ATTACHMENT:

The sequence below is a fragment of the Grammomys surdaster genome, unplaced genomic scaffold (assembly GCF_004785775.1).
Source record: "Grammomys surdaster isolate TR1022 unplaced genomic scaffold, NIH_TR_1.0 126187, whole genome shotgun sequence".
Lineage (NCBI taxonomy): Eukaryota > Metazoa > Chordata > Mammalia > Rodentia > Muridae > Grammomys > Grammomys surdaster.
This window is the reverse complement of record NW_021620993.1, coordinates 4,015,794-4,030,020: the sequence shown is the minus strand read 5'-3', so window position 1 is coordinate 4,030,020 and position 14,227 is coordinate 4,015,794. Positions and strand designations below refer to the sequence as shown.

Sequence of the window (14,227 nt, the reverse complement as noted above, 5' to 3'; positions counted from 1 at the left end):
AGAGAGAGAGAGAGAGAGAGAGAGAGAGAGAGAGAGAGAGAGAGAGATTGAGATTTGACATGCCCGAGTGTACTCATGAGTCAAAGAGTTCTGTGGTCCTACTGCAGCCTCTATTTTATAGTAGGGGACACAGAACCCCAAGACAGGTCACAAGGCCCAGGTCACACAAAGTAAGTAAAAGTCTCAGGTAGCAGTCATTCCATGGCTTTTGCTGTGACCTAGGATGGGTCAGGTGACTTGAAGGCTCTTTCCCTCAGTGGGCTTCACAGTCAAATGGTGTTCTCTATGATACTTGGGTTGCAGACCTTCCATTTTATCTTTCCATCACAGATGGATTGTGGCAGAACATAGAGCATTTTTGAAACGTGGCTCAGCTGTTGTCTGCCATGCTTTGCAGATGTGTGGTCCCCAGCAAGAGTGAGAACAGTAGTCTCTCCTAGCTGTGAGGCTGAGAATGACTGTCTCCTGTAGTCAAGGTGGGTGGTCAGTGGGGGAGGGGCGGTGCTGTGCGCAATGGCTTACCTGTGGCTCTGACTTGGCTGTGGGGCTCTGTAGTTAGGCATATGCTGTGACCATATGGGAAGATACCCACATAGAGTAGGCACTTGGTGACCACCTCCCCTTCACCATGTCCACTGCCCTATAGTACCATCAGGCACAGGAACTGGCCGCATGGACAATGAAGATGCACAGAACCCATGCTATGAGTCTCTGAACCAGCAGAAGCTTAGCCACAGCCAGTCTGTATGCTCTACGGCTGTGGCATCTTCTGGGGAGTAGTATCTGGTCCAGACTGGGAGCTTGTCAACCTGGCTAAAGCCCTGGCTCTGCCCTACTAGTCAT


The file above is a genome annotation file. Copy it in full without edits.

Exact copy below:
The sequence below is a fragment of the Grammomys surdaster genome, unplaced genomic scaffold (assembly GCF_004785775.1).
Source record: "Grammomys surdaster isolate TR1022 unplaced genomic scaffold, NIH_TR_1.0 126187, whole genome shotgun sequence".
Lineage (NCBI taxonomy): Eukaryota > Metazoa > Chordata > Mammalia > Rodentia > Muridae > Grammomys > Grammomys surdaster.
This window is the reverse complement of record NW_021620993.1, coordinates 4,015,794-4,030,020: the sequence shown is the minus strand read 5'-3', so window position 1 is coordinate 4,030,020 and position 14,227 is coordinate 4,015,794. Positions and strand designations below refer to the sequence as shown.

Sequence of the window (14,227 nt, the reverse complement as noted above, 5' to 3'; positions counted from 1 at the left end):
AGAGAGAGAGAGAGAGAGAGAGAGAGAGAGAGAGAGAGAGAGAGAGATTGAGATTTGACATGCCCGAGTGTACTCATGAGTCAAAGAGTTCTGTGGTCCTACTGCAGCCTCTATTTTATAGTAGGGGACACAGAACCCCAAGACAGGTCACAAGGCCCAGGTCACACAAAGTAAGTAAAAGTCTCAGGTAGCAGTCATTCCATGGCTTTTGCTGTGACCTAGGATGGGTCAGGTGACTTGAAGGCTCTTTCCCTCAGTGGGCTTCACAGTCAAATGGTGTTCTCTATGATACTTGGGTTGCAGACCTTCCATTTTATCTTTCCATCACAGATGGATTGTGGCAGAACATAGAGCATTTTTGAAACGTGGCTCAGCTGTTGTCTGCCATGCTTTGCAGATGTGTGGTCCCCAGCAAGAGTGAGAACAGTAGTCTCTCCTAGCTGTGAGGCTGAGAATGACTGTCTCCTGTAGTCAAGGTGGGTGGTCAGTGGGGGAGGGGCGGTGCTGTGCGCAATGGCTTACCTGTGGCTCTGACTTGGCTGTGGGGCTCTGTAGTTAGGCATATGCTGTGACCATATGGGAAGATACCCACATAGAGTAGGCACTTGGTGACCACCTCCCCTTCACCATGTCCACTGCCCTATAGTACCATCAGGCACAGGAACTGGCCGCATGGACAATGAAGATGCACAGAACCCATGCTATGAGTCTCTGAACCAGCAGAAGCTTAGCCACAGCCAGTCTGTATGCTCTACGGCTGTGGCATCTTCTGGGGAGTAGTATCTGGTCCAGACTGGGAGCTTGTCAACCTGGCTAAAGCCCTGGCTCTGCCCTACTAGTCAT